President Obama did something on Tuesday that no other US president has done: He visited the tiny nation of Laos. And while he did not explicitly apologize for America's secret bombing of the nation during the Vietnam War, he acknowledged it and said the US has a "moral obligation to help Laos heal," reports the AP. The big headline-making move was his announcement that the US would give Laos $90 million to help clean up unexploded bombs that continue to plague the country decades after the war. Obama is there for the Association of Southeast Asian Nations forum, and the Wall Street Journal notes that the centerpiece of his Asia policy continues to be the Trans-Pacific Partnership, a trade pact currently stalled in Congress. Related coverage:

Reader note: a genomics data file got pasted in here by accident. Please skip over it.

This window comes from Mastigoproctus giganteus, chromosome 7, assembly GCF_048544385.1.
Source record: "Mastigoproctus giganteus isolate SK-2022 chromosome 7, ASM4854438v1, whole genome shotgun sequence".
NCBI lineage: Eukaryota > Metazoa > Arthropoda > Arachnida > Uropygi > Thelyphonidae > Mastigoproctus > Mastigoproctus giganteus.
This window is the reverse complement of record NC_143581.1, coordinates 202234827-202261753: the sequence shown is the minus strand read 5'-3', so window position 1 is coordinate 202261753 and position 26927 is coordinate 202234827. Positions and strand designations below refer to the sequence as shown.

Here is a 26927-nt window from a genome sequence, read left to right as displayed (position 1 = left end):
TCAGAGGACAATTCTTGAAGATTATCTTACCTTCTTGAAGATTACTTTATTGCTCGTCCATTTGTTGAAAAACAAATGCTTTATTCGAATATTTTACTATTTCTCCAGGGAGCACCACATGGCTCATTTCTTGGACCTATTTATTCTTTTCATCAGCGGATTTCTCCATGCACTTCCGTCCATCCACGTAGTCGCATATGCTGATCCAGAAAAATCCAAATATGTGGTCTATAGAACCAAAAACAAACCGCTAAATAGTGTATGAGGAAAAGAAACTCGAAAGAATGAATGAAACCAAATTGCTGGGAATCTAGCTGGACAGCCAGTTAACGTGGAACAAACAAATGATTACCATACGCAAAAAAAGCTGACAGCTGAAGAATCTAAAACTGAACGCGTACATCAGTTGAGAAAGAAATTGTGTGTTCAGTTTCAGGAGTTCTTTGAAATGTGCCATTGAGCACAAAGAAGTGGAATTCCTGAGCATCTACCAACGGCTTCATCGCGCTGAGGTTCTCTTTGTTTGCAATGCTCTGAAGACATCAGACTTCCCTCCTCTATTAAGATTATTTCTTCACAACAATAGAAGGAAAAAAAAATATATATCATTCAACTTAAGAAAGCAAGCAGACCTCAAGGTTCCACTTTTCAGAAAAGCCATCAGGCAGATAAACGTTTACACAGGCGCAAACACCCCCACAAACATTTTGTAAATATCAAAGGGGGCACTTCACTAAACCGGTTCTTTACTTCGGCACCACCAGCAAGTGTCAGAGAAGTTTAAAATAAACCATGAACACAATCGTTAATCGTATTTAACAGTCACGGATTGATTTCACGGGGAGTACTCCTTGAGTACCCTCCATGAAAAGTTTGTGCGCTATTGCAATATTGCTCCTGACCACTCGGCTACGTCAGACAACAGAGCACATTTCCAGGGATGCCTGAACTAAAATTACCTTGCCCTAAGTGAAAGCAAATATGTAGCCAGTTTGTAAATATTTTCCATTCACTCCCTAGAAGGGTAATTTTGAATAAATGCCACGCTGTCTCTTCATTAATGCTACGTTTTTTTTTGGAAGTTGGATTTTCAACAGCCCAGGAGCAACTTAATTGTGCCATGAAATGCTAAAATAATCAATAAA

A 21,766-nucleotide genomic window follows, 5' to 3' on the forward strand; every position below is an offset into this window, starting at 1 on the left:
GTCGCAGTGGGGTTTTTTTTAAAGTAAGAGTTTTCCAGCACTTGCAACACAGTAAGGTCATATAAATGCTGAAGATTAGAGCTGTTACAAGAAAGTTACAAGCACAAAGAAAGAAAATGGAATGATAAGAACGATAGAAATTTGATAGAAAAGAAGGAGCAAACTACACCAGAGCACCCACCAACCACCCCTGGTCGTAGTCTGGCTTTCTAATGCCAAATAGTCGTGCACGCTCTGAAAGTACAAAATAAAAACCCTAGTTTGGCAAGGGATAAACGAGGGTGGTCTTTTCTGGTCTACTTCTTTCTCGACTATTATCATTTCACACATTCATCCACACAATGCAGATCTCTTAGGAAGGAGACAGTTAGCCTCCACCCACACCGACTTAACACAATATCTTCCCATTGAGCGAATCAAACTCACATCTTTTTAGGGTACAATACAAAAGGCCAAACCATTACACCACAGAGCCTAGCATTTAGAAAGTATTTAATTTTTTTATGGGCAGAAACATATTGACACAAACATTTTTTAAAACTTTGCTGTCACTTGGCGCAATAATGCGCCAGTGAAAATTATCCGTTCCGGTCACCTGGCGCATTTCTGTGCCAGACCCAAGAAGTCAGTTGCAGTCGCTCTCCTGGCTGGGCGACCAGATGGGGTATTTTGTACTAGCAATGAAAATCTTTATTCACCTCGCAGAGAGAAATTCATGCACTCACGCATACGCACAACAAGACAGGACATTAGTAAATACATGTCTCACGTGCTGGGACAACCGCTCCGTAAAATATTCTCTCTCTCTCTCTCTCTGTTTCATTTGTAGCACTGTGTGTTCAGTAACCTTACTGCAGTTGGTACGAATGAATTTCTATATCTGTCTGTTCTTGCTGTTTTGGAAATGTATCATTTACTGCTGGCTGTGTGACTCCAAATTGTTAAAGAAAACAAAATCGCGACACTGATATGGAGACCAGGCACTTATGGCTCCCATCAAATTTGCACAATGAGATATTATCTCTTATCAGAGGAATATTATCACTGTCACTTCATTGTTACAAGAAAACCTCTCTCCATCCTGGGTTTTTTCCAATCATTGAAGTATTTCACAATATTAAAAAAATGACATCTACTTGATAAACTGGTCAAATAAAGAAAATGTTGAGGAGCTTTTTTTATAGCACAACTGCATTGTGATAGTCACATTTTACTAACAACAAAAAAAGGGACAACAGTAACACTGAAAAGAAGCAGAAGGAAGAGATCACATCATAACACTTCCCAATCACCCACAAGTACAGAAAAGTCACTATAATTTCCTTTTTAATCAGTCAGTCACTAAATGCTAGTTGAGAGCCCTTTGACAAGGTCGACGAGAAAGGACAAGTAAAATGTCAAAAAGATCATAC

- CNN takes a deep dive into the issue of the unexploded bombs, which make vast swaths of farmland unusable.
- Landlocked Laos has long been defined by its geography: Surrounded by China, Vietnam, and Thailand, its "basic diplomatic interests are to seek alliances with all of them and make sure no one country has hegemonic control," explains the New York Times in a primer.
- Its reliance on China in particular means Laos "faces a tightrope walk" as it warms up to the US, explains the South China Morning Post.
- Marketplace looks at how tiny Laos could be an economic ally to the US.
- Elsewhere at the summit, Philippine leader Rodrigo Duterte eased off his personal insult of Obama.
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